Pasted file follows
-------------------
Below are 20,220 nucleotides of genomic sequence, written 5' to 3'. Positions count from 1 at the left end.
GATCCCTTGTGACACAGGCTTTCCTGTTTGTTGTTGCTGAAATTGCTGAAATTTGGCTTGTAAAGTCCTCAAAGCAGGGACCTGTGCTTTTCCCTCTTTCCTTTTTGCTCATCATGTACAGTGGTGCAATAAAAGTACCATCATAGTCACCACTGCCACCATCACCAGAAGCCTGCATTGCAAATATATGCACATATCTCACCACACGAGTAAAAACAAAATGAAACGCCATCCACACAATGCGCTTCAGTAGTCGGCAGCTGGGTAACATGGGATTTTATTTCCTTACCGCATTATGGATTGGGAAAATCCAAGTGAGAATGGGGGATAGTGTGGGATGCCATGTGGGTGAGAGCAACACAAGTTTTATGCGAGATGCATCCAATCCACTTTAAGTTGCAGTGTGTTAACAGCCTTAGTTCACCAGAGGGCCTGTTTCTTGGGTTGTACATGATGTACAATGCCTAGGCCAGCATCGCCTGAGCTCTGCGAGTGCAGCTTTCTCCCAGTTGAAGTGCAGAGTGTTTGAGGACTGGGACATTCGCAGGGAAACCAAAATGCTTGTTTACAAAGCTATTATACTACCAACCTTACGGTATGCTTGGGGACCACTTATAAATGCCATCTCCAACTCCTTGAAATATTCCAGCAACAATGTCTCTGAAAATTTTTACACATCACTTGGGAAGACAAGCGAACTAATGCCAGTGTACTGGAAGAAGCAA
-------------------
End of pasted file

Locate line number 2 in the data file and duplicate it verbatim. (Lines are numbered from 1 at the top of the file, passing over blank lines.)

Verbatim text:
GATCCCTTGTGACACAGGCTTTCCTGTTTGTTGTTGCTGAAATTGCTGAAATTTGGCTTGTAAAGTCCTCAAAGCAGGGACCTGTGCTTTTCCCTCTTTCCTTTTTGCTCATCATGTACAGTGGTGCAATAAAAGTACCATCATAGTCACCACTGCCACCATCACCAGAAGCCTGCATTGCAAATATATGCACATATCTCACCACACGAGTAAAAACAAAATGAAACGCCATCCACACAATGCGCTTCAGTAGTCGGCAGCTGGGTAACATGGGATTTTATTTCCTTACCGCATTATGGATTGGGAAAATCCAAGTGAGAATGGGGGATAGTGTGGGATGCCATGTGGGTGAGAGCAACACAAGTTTTATGCGAGATGCATCCAATCCACTTTAAGTTGCAGTGTGTTAACAGCCTTAGTTCACCAGAGGGCCTGTTTCTTGGGTTGTACATGATGTACAATGCCTAGGCCAGCATCGCCTGAGCTCTGCGAGTGCAGCTTTCTCCCAGTTGAAGTGCAGAGTGTTTGAGGACTGGGACATTCGCAGGGAAACCAAAATGCTTGTTTACAAAGCTATTATACTACCAACCTTACGGTATGCTTGGGGACCACTTATAAATGCCATCTCCAACTCCTTGAAATATTCCAGCAACAATGTCTCTGAAAATTTTTACACATCACTTGGGAAGACAAGCGAACTAATGCCAGTGTACTGGAAGAAGCAA